NotesFAQContact Us
Collection
Advanced
Search Tips
ERIC Number: ED522554
Record Type: Non-Journal
Publication Date: 2010
Pages: 194
Abstractor: As Provided
Reference Count: 0
ISBN: ISBN-978-1-1243-3263-5
ISSN: N/A
Exploring Changes in Preservice Teachers' Beliefs about Education throughout Their Learning-to-Teach Journey
Wall, Carrie Giboney
ProQuest LLC, Ph.D. Dissertation, University of California, Santa Barbara
Preservice teachers do not enter teacher education institutions unfamiliar with the educational process, but rather with thousands of hours of experience in classrooms. As such, they hold beliefs about what it means to teach, which can often form barriers to understanding and implementing more innovative, student-centered, knowledge-construction theories. Thus, the purpose of this study was to make visible preservice teachers' memories of their K-12 experiences; their initial educational beliefs; the changes in those beliefs over their teacher education program; and program components that triggered transformative learning. Quantitative and qualitative data in the form of surveys, questionnaires, interviews, university seminar discourse, reflective work samples, and elementary school classroom observations were collected from six elementary preservice teachers over a two year period and subsequently analyzed. The results found that preservice teachers' descriptors of favorite teachers centered more on affective dispositions than pedagogical competence. Moreover, preservice teachers' memories constricted both their conceptions of what it means to teach and to "student." Not only did preservice teachers initially assume students were similar to themselves, but they viewed teaching as simple, straightforward, and autonomous. Furthermore, they initially believed that students at the same grade level perform uniformly, that teaching ensures learning, and that their personal pedagogical preferences are shared by their students. This preservice teacher egocentrism remained intact until they faced the complexities of classroom life and were forced to juxtapose their conceptions about teaching formed from their student point of view with their newly emerging conceptions from their teacher point of view. Through their cognitive dissonance ignited in university courses and situated in fieldwork classrooms, preservice teachers gained insight into the rigors of teaching. They discovered that teaching is complex and multi-faceted, that personally preferred pedagogical strategies are not effective with all students, that students' backgrounds and abilities differ, that teachers' freedom and autonomy is limited, and that teaching does not always promote student learning. The data suggested a common progression in preservice teacher growth from initial idealism, to cognitive dissonance when faced with classroom realities, to the search for an authentic teaching persona, and finally, to confidence in their new role as teacher. [The dissertation citations contained here are published with the permission of ProQuest LLC. Further reproduction is prohibited without permission. Copies of dissertations may be obtained by Telephone (800) 1-800-521-0600. Web page: http://www.proquest.com/en-US/products/dissertations/individuals.shtml.]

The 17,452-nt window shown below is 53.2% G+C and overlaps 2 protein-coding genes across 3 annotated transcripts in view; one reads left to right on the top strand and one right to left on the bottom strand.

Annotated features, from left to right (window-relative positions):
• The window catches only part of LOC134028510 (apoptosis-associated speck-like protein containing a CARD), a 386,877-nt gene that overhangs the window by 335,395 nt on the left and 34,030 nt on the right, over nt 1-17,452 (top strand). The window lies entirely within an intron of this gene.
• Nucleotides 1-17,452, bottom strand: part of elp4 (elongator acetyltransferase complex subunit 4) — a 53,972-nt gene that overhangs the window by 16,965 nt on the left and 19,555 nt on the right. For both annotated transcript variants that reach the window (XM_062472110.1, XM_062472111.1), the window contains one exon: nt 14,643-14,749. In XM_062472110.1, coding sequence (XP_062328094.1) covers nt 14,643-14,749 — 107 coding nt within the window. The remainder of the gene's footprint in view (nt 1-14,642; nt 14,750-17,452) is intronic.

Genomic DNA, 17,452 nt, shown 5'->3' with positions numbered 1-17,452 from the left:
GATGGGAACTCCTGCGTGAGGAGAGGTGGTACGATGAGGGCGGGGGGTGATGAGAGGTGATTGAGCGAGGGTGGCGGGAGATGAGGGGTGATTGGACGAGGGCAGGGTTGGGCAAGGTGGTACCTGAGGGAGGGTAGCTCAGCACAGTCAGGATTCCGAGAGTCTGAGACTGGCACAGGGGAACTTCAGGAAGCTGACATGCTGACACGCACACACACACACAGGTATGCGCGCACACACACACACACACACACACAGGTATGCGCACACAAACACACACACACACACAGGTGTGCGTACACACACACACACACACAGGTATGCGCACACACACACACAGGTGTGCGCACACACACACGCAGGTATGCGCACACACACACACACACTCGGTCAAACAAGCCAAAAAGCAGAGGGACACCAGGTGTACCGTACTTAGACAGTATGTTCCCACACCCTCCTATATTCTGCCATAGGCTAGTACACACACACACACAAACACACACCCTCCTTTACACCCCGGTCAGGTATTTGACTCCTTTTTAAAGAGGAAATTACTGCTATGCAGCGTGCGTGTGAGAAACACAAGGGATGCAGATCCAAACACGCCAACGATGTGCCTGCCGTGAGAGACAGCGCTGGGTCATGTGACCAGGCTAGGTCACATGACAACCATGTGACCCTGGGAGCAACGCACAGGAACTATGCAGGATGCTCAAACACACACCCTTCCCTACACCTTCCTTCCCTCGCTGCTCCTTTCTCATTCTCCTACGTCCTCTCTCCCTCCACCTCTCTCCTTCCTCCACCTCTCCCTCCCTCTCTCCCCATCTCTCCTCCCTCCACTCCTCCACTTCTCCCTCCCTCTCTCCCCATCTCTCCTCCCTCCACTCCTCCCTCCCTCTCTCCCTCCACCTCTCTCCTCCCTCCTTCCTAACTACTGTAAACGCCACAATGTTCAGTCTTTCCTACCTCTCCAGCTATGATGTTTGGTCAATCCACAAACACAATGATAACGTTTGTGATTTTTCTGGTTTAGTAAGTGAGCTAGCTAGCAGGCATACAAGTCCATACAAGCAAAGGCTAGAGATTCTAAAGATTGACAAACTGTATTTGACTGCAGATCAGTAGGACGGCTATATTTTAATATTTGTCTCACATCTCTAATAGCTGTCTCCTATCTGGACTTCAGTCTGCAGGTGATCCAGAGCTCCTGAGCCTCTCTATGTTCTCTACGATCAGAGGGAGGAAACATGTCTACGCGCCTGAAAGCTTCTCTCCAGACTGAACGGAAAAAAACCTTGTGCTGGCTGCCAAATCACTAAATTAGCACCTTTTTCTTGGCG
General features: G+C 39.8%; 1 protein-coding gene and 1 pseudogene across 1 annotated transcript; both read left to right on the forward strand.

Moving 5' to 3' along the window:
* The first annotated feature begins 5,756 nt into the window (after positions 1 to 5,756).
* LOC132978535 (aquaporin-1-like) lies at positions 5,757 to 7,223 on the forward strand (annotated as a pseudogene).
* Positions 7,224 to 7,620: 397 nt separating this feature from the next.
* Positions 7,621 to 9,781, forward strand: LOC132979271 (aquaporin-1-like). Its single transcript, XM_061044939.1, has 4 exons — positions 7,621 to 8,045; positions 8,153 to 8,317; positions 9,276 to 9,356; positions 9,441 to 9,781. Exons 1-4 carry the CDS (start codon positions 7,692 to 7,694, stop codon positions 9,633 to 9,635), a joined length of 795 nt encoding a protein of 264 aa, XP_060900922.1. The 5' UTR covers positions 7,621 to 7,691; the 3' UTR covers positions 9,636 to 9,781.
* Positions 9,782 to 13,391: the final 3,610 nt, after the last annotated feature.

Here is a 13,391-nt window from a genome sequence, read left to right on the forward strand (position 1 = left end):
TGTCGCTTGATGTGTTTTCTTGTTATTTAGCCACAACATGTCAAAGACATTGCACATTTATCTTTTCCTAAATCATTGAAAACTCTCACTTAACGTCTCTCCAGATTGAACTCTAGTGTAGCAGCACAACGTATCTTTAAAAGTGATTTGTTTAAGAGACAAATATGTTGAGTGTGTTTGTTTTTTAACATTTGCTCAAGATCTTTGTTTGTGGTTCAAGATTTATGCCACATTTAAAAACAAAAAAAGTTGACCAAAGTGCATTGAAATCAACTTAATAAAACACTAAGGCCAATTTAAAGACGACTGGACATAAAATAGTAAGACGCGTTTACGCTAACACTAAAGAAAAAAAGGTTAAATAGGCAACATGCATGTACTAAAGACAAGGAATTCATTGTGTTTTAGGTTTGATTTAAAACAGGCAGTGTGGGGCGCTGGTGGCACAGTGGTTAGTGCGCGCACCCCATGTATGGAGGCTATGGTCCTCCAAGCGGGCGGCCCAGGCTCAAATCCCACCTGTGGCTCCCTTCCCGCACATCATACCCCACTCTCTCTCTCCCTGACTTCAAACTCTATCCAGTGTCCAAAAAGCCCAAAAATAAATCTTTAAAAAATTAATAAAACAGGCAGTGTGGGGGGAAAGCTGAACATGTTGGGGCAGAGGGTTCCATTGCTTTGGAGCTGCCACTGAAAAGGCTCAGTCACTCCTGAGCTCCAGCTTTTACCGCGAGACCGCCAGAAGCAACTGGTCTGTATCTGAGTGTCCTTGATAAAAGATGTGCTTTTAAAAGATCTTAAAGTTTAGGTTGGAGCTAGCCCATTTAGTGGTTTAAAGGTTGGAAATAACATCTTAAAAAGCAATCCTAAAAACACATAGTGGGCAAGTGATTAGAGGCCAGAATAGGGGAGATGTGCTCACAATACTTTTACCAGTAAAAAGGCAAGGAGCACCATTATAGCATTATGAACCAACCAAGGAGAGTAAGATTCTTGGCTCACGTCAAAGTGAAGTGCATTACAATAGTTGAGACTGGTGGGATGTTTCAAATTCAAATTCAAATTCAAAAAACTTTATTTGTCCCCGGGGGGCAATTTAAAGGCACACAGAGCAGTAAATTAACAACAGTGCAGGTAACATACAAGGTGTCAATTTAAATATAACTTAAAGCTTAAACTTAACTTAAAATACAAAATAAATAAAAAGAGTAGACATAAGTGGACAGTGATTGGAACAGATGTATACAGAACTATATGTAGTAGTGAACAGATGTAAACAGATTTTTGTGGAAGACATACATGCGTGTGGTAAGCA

ProQuest LLC. 789 East Eisenhower Parkway, P.O. Box 1346, Ann Arbor, MI 48106. Tel: 800-521-0600; Web site: http://www.proquest.com/en-US/products/dissertations/individuals.shtml
Publication Type: Dissertations/Theses - Doctoral Dissertations
Education Level: Elementary Education; Elementary Secondary Education; Higher Education
Audience: N/A
Language: English
Sponsor: N/A
Authoring Institution: N/A